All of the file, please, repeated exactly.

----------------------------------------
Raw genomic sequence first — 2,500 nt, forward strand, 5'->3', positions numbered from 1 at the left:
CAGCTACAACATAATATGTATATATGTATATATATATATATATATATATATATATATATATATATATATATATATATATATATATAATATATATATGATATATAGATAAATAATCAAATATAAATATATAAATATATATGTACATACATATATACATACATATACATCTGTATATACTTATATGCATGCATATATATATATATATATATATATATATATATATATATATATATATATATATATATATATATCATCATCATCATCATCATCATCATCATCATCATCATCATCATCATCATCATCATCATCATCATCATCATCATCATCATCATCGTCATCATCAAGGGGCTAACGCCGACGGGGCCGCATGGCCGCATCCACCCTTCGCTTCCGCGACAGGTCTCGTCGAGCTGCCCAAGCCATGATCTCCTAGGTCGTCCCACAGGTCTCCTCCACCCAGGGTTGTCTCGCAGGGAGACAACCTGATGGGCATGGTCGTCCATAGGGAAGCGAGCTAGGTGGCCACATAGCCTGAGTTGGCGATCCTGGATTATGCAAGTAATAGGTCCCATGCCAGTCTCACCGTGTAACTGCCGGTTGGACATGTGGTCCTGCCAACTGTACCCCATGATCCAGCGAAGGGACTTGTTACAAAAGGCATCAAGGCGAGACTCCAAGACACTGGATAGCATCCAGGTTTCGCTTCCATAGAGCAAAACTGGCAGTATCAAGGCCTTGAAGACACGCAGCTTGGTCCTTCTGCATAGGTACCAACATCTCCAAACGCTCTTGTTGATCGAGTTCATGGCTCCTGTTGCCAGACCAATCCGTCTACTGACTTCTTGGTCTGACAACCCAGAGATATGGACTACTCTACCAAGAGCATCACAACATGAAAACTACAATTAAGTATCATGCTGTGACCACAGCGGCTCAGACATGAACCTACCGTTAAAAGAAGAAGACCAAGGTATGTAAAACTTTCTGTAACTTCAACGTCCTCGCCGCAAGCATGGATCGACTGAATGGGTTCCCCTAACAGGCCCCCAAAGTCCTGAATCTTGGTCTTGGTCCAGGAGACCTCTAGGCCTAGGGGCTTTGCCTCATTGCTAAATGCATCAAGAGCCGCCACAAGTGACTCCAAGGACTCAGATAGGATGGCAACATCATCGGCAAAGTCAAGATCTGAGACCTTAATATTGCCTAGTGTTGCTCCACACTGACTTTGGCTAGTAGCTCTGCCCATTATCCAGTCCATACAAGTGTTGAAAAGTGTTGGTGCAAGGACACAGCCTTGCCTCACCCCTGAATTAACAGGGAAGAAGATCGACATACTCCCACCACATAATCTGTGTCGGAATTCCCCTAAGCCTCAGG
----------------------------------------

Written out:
Raw genomic sequence first — 2,500 nt, forward strand, 5'->3', positions numbered from 1 at the left:
CAGCTACAACATAATATGTATATATGTATATATATATATATATATATATATATATATATATATATATATATATATATATATATATAATATATATATGATATATAGATAAATAATCAAATATAAATATATAAATATATATGTACATACATATATACATACATATACATCTGTATATACTTATATGCATGCATATATATATATATATATATATATATATATATATATATATATATATATATATATATATATATCATCATCATCATCATCATCATCATCATCATCATCATCATCATCATCATCATCATCATCATCATCATCATCATCATCATCATCGTCATCATCAAGGGGCTAACGCCGACGGGGCCGCATGGCCGCATCCACCCTTCGCTTCCGCGACAGGTCTCGTCGAGCTGCCCAAGCCATGATCTCCTAGGTCGTCCCACAGGTCTCCTCCACCCAGGGTTGTCTCGCAGGGAGACAACCTGATGGGCATGGTCGTCCATAGGGAAGCGAGCTAGGTGGCCACATAGCCTGAGTTGGCGATCCTGGATTATGCAAGTAATAGGTCCCATGCCAGTCTCACCGTGTAACTGCCGGTTGGACATGTGGTCCTGCCAACTGTACCCCATGATCCAGCGAAGGGACTTGTTACAAAAGGCATCAAGGCGAGACTCCAAGACACTGGATAGCATCCAGGTTTCGCTTCCATAGAGCAAAACTGGCAGTATCAAGGCCTTGAAGACACGCAGCTTGGTCCTTCTGCATAGGTACCAACATCTCCAAACGCTCTTGTTGATCGAGTTCATGGCTCCTGTTGCCAGACCAATCCGTCTACTGACTTCTTGGTCTGACAACCCAGAGATATGGACTACTCTACCAAGAGCATCACAACATGAAAACTACAATTAAGTATCATGCTGTGACCACAGCGGCTCAGACATGAACCTACCGTTAAAAGAAGAAGACCAAGGTATGTAAAACTTTCTGTAACTTCAACGTCCTCGCCGCAAGCATGGATCGACTGAATGGGTTCCCCTAACAGGCCCCCAAAGTCCTGAATCTTGGTCTTGGTCCAGGAGACCTCTAGGCCTAGGGGCTTTGCCTCATTGCTAAATGCATCAAGAGCCGCCACAAGTGACTCCAAGGACTCAGATAGGATGGCAACATCATCGGCAAAGTCAAGATCTGAGACCTTAATATTGCCTAGTGTTGCTCCACACTGACTTTGGCTAGTAGCTCTGCCCATTATCCAGTCCATACAAGTGTTGAAAAGTGTTGGTGCAAGGACACAGCCTTGCCTCACCCCTGAATTAACAGGGAAGAAGATCGACATACTCCCACCACATAATCTGTGTCGGAATTCCCCTAAGCCTCAGG